Araknis

Possible Speedup Installing XP by Expanding I386

29 posts in this topic

Zxian, I know that expanding the entire contents of the I386 folder may not have been that good of an idea and doing so does take up a lot of space but I just wanted to quickly test and see if it was possible to install with all of these files expand and it worked.

The files that get expanded should be optimized to what files are actually going to get installed and what ones will actually give you a possilbe speed increase.

However, this is just like how people are using hotfixes it seems that some people expand the updated files and others compress the file like the original.

I agree that a person would need to determine if expanding files is even a good idea.

Maybe, someone who knows more about the installation process such as Bâshrat the Sneaky, nuhi, or GreenMachine would know a answer.

I myself don't even know if this is that good of an idea and that is why I posted Possible. I mostly wanted to get feedback like I have been getting.

I am not even sure if a expanded installation would cause any unexpected problems with things like microsft update being able to detect and install Hotfixes. Windows File Protection, if windows keeps any of the files compressed, etc....

These Idea really needs to be examined and tested before being used in the real world.

By the way does anyone know if Longhorn will be shipped on a DVD?

If so are all the I386 files expanded, compressed, or a Hybrid?

Again Thanks for All The Feedback.

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I was looking at a txtsetup.sif guide from gosh and was wondering if we would also need to edit txtsetup.sif to reflect all of the expanded files?

http://gosh.msfnhosting.com/txtsetup.htm]autofmt.exe = 1,,,,,,_x,2,0,0,,1,2

The _x means the file is not compressed on the cd.

I wonder if we are wasting some time by having the system check for the compressed file by not editing txtsetup.sif?

I don't think we would need to make any changes to dosnet.inf would we?

Does anyone know if we need to edit any other files besides txtsetup.sif?

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For example for me the VMWare test was sufficient, because I am using VPCs at deployment presentations and every minute is worth :)

Also I would like to test this method for installation over network

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Martin Zugec, I am assuming that you did end up testing in VMWare. I was just wondering if you did noticed any speedup?

I was also wondering if you modified the txtsetup.sif file or even think that it needs to be modified?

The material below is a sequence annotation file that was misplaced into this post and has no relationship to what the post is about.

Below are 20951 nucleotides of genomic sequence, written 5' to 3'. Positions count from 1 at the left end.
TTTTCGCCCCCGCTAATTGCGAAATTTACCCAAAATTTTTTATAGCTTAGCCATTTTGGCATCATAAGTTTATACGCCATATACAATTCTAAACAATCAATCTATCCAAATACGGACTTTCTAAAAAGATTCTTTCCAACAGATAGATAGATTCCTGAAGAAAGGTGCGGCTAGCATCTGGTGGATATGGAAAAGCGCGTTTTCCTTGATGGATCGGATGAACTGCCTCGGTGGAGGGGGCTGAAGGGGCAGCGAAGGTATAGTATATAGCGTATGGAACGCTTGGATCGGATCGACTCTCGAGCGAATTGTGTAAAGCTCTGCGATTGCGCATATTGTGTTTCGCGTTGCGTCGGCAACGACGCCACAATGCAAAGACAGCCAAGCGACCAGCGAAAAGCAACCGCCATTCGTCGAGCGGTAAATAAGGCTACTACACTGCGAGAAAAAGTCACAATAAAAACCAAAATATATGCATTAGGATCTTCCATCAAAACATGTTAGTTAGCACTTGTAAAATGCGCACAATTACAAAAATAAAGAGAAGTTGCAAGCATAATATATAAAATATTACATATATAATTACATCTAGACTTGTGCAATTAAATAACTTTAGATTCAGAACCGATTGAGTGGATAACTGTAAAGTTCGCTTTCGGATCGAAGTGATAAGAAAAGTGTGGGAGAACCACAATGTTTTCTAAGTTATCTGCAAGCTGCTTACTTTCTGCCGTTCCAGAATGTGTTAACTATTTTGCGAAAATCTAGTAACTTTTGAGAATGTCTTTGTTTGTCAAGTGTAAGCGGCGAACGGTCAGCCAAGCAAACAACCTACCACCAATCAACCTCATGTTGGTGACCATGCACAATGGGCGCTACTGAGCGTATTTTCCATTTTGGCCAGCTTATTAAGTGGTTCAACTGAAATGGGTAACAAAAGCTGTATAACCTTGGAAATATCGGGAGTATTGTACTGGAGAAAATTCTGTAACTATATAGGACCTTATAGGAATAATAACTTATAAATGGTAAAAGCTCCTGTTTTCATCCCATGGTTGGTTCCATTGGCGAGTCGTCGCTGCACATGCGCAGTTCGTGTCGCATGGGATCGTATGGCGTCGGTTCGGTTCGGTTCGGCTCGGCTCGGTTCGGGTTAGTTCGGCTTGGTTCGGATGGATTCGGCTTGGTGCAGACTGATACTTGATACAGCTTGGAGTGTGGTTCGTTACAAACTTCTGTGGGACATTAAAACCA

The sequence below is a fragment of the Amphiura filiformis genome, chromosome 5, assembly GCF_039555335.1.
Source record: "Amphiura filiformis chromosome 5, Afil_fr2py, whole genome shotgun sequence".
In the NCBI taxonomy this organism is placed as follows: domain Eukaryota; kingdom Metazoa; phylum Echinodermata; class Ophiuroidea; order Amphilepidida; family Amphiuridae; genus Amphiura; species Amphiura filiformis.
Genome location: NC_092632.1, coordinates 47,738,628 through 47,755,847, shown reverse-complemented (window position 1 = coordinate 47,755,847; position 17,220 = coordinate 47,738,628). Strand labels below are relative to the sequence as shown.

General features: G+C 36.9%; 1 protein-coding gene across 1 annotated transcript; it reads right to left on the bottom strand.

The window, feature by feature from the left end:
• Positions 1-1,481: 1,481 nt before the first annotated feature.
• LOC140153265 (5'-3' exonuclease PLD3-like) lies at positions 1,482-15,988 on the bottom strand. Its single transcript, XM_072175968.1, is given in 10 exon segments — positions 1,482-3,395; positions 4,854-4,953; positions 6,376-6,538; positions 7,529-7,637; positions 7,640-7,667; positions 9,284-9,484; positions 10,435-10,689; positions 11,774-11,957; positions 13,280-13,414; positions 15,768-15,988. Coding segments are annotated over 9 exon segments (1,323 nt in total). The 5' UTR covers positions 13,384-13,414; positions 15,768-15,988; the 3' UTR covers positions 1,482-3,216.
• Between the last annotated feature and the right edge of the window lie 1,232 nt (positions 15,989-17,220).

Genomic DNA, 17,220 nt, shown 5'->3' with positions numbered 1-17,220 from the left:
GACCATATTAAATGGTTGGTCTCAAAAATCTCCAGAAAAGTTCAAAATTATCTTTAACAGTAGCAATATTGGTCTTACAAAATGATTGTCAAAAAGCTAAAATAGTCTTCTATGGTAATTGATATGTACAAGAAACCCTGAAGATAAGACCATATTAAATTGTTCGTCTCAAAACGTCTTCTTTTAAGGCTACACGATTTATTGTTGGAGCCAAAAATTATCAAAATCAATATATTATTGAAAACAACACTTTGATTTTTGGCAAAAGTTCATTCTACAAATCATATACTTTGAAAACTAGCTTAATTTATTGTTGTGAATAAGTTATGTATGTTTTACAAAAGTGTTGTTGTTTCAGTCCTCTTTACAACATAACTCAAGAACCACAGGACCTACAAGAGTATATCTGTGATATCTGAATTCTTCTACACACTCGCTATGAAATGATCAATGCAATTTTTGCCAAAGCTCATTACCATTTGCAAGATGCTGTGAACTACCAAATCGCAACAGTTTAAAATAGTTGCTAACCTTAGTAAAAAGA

I was also wondering if you noticed or tested for any unexpected side effects?

Did you get any installation errors or any error logs created?

Were you able to install hotfies and regular applications after windows was installed.

Where you able to add and remove windows components IIS for example

I have not done any other testing other than my inital test, but have learned a lot from this experience thanks to Achdine and marek722.

And that is you can get a speedup just by switching your installation source to media with the Higher Transfer Rate.

For example just by switching from a CD to a DVD for my installation source on my DVD-Burner I would get a increase

Going from a 48X CD-ROM (7200 KB/sec) to a 16X DVD-ROM (21600 KB/sec) transfer rate.

However, a DVD is not always faster you could have a 48X CD-ROM (7200 KB/sec) and a 4X DVD-ROM (5400 KB/sec)

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2Araknis: Nope, I didnt test it yet (hope so during weekend I will find some time)... I will test network installation through VPC, I will let you know

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ok, here the result of my speed test:

expanded install: 29:50

normal install: 29:37

tested with wxp sp2 unattended, no other modifications

system:

- virtual pc on Athlon XP 2800+, 320MB RAM for virtual machine

- source on DVD+RW 4x, linear read speed ~5MB/s (starting quite slow with 3x), Toshiba DVD-Rom 1702

when copying files from source there are still some cpu-cycles unused with normal install, that means the impact of this modification on current systems is very little. If you use a slower CPU expanded install could be faster than normal install with same read speed of source. Faster reading of source would improove performance of expanded install only if cpu can't cope with the amount of data to expand while normal install ...

The conclusion is only suitable when using UDMA (or nearly no CPU cycles for source reading -> some LAN-adapters can consume lot of CPU ...). Measurement must not be correct because of usage of windows drivers for accessing source while booting setup from CD/DVD - i think this process acts differently on real install.

The example with the P200MMX laptop with 10x cd-rom earlier in this thread lacks information about IDE-mode for the cd-rom, but it seams copying is a rather slow process compared to expansion of data in that example ... and it is 'only' a 200MHz CPU ... :blink: